Why I think that the proposal to remove publication portability from REF2021 should be scrapped

By Charlotte Dodson, Research Fellow at Imperial College London

charlotte-dodson-portrait-photo-cropped-2
Charlotte Dodson

“Do we know what’s happening about REF yet?” asked one of the participants at the departmental Principal Investigator (PI) meeting last term. There was a gentle shaking of heads around the table and we moved on. Shortly afterwards I knew the answer: the Stern Review (a UK Government-commissioned independent review into how Research Excellence Framework (REF) 2014 should be improved for next time) made its recommendations. There is now a consultation by HEFCE and its equivalents in Scotland, Wales and Northern Ireland on how best to implement these in REF 2021. Continue reading

Biomedical Engineering – Not Just Science Fiction

By Chelsea Reighard, University of Michigan, USA

I remember my first exposure to bioengineering vividly. My love for science started in primary school, when I received a gift subscription to weekly science magazine. One Saturday afternoon I sprawled out on my parents’ living room carpet to read an issue about ‘wacky inventions’. I could not believe my eyes when I turned the page to find a mouse with an ear on his back—a human shaped ear!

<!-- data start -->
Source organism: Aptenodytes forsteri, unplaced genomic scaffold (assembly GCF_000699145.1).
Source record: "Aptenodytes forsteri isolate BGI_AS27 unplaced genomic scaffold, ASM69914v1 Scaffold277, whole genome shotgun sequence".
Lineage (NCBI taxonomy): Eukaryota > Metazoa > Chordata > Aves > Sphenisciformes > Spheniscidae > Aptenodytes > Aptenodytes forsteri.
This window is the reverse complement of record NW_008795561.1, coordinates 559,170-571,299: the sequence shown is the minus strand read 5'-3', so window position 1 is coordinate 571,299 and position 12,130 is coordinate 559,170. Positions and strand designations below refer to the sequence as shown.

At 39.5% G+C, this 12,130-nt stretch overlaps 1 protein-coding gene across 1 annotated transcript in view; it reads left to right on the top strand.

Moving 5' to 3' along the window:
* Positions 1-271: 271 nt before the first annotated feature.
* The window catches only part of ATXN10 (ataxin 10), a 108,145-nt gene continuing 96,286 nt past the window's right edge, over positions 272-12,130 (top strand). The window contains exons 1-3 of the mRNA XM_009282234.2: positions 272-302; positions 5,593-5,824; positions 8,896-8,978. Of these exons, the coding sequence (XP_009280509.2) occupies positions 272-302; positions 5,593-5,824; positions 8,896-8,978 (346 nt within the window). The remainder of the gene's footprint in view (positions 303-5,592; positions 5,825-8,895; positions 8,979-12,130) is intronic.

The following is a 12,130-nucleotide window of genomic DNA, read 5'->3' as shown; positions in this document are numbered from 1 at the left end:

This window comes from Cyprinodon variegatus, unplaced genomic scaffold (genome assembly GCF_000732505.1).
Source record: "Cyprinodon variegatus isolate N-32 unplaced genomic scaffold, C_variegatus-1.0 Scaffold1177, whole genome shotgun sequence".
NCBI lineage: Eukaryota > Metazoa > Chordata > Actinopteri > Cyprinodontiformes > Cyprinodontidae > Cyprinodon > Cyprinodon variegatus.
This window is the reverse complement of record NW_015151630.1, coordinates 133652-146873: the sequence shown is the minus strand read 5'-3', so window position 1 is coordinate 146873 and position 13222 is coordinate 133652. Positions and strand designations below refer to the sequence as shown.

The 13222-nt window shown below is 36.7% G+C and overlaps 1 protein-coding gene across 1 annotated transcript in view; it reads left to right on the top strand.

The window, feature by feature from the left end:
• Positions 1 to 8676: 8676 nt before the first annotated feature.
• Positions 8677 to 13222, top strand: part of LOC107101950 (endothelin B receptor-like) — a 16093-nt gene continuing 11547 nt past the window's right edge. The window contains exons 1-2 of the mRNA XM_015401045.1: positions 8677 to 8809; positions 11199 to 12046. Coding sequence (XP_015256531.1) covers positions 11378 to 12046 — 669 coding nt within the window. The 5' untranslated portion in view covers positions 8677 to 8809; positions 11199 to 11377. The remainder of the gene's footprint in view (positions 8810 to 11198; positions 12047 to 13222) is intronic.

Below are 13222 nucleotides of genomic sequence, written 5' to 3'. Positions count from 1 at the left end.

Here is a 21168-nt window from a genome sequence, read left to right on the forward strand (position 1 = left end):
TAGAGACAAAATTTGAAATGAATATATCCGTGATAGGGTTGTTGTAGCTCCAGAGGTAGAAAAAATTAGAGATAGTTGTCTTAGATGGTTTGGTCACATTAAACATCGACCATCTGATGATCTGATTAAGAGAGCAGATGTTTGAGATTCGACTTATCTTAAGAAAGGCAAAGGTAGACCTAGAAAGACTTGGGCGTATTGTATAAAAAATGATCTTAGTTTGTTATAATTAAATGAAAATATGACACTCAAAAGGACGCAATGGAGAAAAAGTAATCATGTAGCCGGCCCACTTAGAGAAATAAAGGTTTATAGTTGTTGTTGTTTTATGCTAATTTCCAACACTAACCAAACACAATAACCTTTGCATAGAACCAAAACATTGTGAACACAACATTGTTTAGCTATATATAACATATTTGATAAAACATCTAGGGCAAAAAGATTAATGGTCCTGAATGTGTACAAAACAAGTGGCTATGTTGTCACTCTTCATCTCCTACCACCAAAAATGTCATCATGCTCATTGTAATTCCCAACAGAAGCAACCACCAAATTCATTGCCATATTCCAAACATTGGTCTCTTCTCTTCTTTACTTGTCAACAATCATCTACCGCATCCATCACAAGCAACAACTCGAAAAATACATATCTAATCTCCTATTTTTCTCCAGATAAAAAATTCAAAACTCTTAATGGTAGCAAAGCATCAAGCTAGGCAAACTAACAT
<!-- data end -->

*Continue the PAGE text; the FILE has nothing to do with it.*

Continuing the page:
While many of these tissue engineering and 3D printing applications seem to be the stuff of science fiction; the innovative medical devices and education approaches are real. I am fortunate to be spending this academic year researching biomedical solutions to clinical problems under the mentorship of Dr David Zopf.

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Post-Brexit science landscape – Parliamentary Links Day 2016

By Dr Aoife Kiely, Research Associate at the UCL Institute of Neurology

Intro panel
From left: Stephen Metcalfe MP, Nicola Blackwood MP, Jo Johnson MP, Dr Stephen Benn and Rt Hon John Bercow MP. Photo: RSB

The morning of the Parliamentary Links Day I woke up nervous. I’m not generally a ‘business formal’ style of scientist so the imposter syndrome fear of standing out, or going wrong loomed large. However, any nerves were dwarfed by my excitement to take part in the event and meet other delegates and find out what plans politicians had to support UK science post-Brexit.  Continue reading